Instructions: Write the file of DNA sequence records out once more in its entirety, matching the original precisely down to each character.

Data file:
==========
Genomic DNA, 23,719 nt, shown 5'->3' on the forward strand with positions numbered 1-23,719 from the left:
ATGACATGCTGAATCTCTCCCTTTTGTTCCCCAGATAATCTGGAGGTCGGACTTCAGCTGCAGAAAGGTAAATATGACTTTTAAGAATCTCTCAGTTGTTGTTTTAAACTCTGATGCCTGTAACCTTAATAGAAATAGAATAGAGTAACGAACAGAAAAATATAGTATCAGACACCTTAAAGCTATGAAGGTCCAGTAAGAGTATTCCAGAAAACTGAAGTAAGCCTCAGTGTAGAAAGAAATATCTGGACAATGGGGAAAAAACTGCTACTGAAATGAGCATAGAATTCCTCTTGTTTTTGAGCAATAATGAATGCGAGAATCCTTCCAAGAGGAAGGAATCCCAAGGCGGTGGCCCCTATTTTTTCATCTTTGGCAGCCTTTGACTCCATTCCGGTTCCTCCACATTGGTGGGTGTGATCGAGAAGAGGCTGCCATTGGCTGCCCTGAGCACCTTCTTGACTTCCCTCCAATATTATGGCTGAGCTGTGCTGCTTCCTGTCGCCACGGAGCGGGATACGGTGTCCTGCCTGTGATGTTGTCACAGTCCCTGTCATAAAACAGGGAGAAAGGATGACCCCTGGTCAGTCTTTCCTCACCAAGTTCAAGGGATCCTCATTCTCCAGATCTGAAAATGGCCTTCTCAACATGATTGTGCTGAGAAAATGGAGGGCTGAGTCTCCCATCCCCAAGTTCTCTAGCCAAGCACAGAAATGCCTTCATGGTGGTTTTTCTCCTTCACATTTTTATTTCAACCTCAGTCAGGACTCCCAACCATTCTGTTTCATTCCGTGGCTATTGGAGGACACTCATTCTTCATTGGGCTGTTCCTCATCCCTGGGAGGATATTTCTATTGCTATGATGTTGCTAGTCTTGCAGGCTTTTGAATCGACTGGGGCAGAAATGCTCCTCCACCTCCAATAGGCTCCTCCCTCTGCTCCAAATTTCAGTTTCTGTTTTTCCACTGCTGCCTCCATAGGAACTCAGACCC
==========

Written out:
Genomic DNA, 23,719 nt, shown 5'->3' on the forward strand with positions numbered 1-23,719 from the left:
ATGACATGCTGAATCTCTCCCTTTTGTTCCCCAGATAATCTGGAGGTCGGACTTCAGCTGCAGAAAGGTAAATATGACTTTTAAGAATCTCTCAGTTGTTGTTTTAAACTCTGATGCCTGTAACCTTAATAGAAATAGAATAGAGTAACGAACAGAAAAATATAGTATCAGACACCTTAAAGCTATGAAGGTCCAGTAAGAGTATTCCAGAAAACTGAAGTAAGCCTCAGTGTAGAAAGAAATATCTGGACAATGGGGAAAAAACTGCTACTGAAATGAGCATAGAATTCCTCTTGTTTTTGAGCAATAATGAATGCGAGAATCCTTCCAAGAGGAAGGAATCCCAAGGCGGTGGCCCCTATTTTTTCATCTTTGGCAGCCTTTGACTCCATTCCGGTTCCTCCACATTGGTGGGTGTGATCGAGAAGAGGCTGCCATTGGCTGCCCTGAGCACCTTCTTGACTTCCCTCCAATATTATGGCTGAGCTGTGCTGCTTCCTGTCGCCACGGAGCGGGATACGGTGTCCTGCCTGTGATGTTGTCACAGTCCCTGTCATAAAACAGGGAGAAAGGATGACCCCTGGTCAGTCTTTCCTCACCAAGTTCAAGGGATCCTCATTCTCCAGATCTGAAAATGGCCTTCTCAACATGATTGTGCTGAGAAAATGGAGGGCTGAGTCTCCCATCCCCAAGTTCTCTAGCCAAGCACAGAAATGCCTTCATGGTGGTTTTTCTCCTTCACATTTTTATTTCAACCTCAGTCAGGACTCCCAACCATTCTGTTTCATTCCGTGGCTATTGGAGGACACTCATTCTTCATTGGGCTGTTCCTCATCCCTGGGAGGATATTTCTATTGCTATGATGTTGCTAGTCTTGCAGGCTTTTGAATCGACTGGGGCAGAAATGCTCCTCCACCTCCAATAGGCTCCTCCCTCTGCTCCAAATTTCAGTTTCTGTTTTTCCACTGCTGCCTCCATAGGAACTCAGACCC